Legal   |   ADV   |   Privacy   |   CRS

Charitable Giving: Do You Have a Strategic Plan?


If you’re like many people, you probably donate both money and time to support charitable causes that you believe in. But have you ever thought about creating a charitable giving strategic plan?

Doing so will provide a structured approach that will help you decide which charities you will support financially and with your time and talents. Just as importantly, it be easier to politely say “no” to other causes that don’t fit into your charitable giving strategy.

Making Hard Choices

One of the hardest things about charitable giving is deciding which worthy causes you will support. The number of charitable causes looking for help is practically unlimited — but your time and money, unfortunately, are not.

So you need to make hard choices in order to be able to say “no” to some charitable causes that, while they might be worthy, simply don’t meet your personal criteria for support. To do so, ask yourself a few questions:

  • What problems and issues am I most passionate about trying to help solve?
  • What kinds of skills, gifts and talents do I possess that could best be put to work in serving a particular cause?
  • Are there any charitable organizations I know of that are in particular need of support, whether financially or in the form of donated time and talent?
  • Do I own a business that could donate a specific kind of resources, such as specialized labor or goods?

Once you have answered questions like these, it will be easier to decide which charities are the best match for your passions and interests and the specific needs of different charitable organizations.

A Few Examples

For example, Sally is passionate about helping people who live in third-world countries where there isn’t access to clean drinking water. Through her church, she found out about an organization devoted to providing water filters to communities in several of these countries. She decided not only to give money each month to this organization, but also to travel overseas with them once a year to distribute the water filters within the communities that are being served.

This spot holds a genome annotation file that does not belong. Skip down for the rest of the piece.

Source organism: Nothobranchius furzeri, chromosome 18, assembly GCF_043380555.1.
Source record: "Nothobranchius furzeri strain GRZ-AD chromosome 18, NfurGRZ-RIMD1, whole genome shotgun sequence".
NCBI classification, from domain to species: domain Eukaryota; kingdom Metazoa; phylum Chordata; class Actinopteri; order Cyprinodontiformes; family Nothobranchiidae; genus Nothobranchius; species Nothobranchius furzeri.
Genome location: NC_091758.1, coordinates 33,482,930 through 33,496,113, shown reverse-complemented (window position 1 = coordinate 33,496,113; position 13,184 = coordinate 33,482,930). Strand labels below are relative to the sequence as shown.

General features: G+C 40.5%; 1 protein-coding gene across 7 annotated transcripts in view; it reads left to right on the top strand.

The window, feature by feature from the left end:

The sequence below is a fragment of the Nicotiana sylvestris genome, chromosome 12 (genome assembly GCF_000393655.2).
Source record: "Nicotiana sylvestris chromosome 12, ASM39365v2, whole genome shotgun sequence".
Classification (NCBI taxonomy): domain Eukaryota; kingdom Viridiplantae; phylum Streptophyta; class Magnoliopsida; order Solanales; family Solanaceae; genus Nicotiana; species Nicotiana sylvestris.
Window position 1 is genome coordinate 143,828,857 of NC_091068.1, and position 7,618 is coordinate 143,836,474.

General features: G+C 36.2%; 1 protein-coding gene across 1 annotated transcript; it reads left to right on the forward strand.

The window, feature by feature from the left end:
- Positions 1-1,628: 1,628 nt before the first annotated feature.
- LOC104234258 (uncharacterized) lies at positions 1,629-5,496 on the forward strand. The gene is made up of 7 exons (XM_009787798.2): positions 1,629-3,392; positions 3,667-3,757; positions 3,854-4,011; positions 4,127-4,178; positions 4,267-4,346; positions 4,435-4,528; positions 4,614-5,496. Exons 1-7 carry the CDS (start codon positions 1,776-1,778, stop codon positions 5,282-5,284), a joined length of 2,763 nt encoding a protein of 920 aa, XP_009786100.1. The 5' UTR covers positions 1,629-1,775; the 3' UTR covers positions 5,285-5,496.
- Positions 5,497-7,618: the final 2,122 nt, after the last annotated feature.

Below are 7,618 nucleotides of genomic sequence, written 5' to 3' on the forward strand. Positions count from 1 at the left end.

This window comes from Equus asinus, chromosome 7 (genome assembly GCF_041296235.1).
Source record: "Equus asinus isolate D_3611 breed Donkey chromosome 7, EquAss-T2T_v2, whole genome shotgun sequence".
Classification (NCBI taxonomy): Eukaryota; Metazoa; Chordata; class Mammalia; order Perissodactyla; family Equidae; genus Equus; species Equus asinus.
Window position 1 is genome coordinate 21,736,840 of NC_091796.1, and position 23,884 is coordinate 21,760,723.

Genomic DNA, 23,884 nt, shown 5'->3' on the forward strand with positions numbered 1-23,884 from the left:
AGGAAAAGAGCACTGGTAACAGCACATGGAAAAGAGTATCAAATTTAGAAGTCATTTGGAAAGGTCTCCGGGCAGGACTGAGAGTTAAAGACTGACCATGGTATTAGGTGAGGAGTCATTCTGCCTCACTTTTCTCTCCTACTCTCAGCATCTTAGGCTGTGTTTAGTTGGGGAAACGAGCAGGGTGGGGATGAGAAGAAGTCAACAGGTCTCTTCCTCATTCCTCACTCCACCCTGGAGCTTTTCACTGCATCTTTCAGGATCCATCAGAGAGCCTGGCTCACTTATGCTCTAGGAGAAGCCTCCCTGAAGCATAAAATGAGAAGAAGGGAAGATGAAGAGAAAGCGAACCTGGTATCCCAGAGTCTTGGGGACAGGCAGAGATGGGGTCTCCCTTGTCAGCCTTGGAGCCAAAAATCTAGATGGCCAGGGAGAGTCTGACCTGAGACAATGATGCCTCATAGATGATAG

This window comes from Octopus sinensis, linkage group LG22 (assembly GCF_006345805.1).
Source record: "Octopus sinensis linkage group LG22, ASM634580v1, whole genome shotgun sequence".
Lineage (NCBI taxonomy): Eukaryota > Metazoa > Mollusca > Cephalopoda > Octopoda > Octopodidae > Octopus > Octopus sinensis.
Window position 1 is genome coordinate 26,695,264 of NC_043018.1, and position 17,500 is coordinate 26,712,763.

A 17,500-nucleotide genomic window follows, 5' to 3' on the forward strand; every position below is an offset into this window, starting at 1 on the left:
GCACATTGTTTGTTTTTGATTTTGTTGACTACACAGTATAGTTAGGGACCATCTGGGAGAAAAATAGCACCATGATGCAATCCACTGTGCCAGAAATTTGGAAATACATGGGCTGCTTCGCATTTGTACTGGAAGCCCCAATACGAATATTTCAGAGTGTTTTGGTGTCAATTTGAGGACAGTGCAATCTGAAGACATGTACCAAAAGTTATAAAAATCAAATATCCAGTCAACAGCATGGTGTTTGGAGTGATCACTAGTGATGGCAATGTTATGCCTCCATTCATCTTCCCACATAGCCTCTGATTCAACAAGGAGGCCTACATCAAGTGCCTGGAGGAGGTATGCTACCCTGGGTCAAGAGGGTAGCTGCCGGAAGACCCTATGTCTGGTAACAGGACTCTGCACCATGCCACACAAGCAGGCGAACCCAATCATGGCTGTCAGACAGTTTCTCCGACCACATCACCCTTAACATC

John, meanwhile, is passionate about protecting the environment. When he went to a recent meeting held by a local environmental group, he learned about how the group is holding a series of events to help educate citizens about what they can do to reduce their carbon footprint. He decided to contribute to the organization financially as well as serve as a volunteer at the community education events.

And Regina, who owns a restaurant, is passionate about helping homeless people in her community. At the end of each day, instead of throwing away perfectly good food that hasn’t been sold, she has arranged for the food to be delivered to a local homeless shelter. She also regularly gives money to the shelter and volunteers in the kitchen every Saturday, serving meals to the men, women and families who are staying there.

Matching Passions With Needs

In each of these stories, someone matched his or her passions and resources with a need that is being addressed by a charitable organization. Sally, John and Regina did more than just “write a check” — they donated both their money and time to support causes that are near and dear to them personally.

Of course, this isn’t to say that they can’t donate money and time to any other charitable organizations. But with a charitable giving strategic plan in place, they can filter charitable requests and needs through the lens of questions like those listed above — and make charitable giving decisions based on the answers.

Give us a call if you’d like to discuss charitable giving strategies in more detail. We can help you put together your charitable giving strategic plan.

The commentary is limited to the dissemination of general information pertaining to Frontier Wealth Management, LLC’s (“Frontier”) investment advisory services. This information should not be used or construed as an offer to sell, a solicitation of an offer to buy or a recommendation for any security, market sector or investment strategy. There is no guarantee that the information supplied is accurate or complete. Frontier is not responsible for any errors or omissions, and provides no warranties with regards to the results obtained from the use of the information. Nothing in this document is intended to provide any legal, accounting or tax advice and Frontier does not provide such advice. This information is subject to change without notice and should not be construed as a recommendation or investment advice. You should consult an attorney, accountant or tax professional regarding your specific legal or tax situation.